The Big Hole: The Diamond Seeker’s Destiny

In south Africa, what makes Kimberley’s Big Hole that much more interesting is that it is a complete man-made structure; the largest hand-dug excavation in the world. The early history of Kimberley is also the tale of the discovery of diamonds, a definitive turning point in the history of the country. 

It all began back in 1866 when Erasmus Jacobs found what he took for a shiny pebble on the Orange River banks. It was later sold in London, after it was determined to be a 21.25 carat diamond, for £500. After a further two diamonds were found in the area, a diamond rush ensued and miners arrived in their thousands. The hill disappeared in a flurry of prospection, as picks and shovels yielded as much as 2,722 kilograms of diamonds.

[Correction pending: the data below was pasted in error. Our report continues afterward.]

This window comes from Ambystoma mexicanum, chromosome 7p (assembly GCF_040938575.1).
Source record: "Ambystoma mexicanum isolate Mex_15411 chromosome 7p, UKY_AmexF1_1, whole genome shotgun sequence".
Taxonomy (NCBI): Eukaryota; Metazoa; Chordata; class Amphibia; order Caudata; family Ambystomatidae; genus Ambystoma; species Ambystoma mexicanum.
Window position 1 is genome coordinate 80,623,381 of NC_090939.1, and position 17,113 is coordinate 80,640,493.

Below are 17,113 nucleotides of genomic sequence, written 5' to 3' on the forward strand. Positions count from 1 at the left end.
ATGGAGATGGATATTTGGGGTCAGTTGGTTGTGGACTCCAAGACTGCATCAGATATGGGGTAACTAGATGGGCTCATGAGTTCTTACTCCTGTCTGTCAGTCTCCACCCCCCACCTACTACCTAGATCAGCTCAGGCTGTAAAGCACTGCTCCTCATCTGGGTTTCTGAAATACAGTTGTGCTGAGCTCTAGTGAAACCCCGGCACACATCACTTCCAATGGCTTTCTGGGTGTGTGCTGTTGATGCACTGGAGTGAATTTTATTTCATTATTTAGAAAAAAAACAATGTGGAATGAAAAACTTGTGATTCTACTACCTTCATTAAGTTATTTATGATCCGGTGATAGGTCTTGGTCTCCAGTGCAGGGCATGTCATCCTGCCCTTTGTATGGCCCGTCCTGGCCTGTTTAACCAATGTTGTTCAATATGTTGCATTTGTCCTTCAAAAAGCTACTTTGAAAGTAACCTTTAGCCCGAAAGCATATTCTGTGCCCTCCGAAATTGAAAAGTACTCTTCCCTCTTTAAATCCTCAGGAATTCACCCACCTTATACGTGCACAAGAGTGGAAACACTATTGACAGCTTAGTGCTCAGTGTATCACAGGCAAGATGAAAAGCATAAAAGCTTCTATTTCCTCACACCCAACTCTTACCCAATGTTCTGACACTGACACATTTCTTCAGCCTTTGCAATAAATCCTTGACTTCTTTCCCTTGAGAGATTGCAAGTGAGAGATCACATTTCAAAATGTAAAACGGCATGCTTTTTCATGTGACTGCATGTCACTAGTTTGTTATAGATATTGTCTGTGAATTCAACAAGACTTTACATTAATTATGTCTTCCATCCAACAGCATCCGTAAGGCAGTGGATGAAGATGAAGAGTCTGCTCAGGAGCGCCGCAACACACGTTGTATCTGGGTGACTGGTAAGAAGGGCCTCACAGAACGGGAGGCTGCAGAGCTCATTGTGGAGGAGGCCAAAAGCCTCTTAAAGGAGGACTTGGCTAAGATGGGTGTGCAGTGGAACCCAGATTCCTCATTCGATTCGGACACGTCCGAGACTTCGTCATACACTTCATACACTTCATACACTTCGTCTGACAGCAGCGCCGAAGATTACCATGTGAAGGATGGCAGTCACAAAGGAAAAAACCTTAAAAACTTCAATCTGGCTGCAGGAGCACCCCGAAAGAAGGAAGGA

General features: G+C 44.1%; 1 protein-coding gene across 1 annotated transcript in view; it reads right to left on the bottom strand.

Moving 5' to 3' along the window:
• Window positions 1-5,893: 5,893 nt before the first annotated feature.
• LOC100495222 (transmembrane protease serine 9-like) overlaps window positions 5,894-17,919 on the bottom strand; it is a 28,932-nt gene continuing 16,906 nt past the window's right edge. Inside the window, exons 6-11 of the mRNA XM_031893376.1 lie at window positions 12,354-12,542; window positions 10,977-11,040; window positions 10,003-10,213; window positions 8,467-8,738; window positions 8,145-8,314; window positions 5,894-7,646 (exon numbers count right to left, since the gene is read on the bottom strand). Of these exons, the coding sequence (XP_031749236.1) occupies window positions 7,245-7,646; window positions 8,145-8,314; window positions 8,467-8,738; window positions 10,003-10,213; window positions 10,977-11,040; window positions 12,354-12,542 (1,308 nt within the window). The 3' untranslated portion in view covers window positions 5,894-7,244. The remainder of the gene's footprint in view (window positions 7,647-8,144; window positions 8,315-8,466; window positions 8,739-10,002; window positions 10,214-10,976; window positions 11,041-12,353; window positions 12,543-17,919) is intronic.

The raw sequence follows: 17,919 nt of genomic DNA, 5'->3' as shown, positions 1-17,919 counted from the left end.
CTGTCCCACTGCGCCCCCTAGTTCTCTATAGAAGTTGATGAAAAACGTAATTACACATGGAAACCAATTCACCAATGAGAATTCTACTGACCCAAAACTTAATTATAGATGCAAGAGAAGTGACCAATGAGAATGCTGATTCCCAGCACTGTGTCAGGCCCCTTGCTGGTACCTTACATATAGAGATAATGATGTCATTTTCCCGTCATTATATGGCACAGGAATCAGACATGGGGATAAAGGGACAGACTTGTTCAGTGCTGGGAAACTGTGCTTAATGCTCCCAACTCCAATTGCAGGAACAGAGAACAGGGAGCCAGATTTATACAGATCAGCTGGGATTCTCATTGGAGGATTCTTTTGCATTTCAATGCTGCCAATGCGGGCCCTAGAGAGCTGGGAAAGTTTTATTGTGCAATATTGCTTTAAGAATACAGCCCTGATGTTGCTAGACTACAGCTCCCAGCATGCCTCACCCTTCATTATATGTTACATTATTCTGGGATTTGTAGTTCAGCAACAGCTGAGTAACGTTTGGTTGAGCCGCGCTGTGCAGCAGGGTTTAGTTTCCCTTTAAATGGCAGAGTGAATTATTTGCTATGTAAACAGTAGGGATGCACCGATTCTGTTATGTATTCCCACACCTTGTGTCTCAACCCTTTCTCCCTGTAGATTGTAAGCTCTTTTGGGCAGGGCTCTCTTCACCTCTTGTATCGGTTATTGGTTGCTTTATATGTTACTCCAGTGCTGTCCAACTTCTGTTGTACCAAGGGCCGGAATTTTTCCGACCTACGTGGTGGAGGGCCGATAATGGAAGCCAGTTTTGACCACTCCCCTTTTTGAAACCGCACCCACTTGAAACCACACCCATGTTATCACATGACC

The underground mine of Kimberley reaches as deep as 1097 metres. Underground operations at the Kimberley mines have only recently closed, and the Big Hole has had a massive upgrade to turn it into a tourist experience. 

Now visitors can go underground in a recreation of a mine shaft of the period, watch a film that introduces one to diamonds in Kimberley, visit an exhibition centre, take in a diamond display, use the new viewing platform that allows one to get a bird’s eye view of the Big Hole from above, and visit the Old Town to see Kimberley in its heyday.


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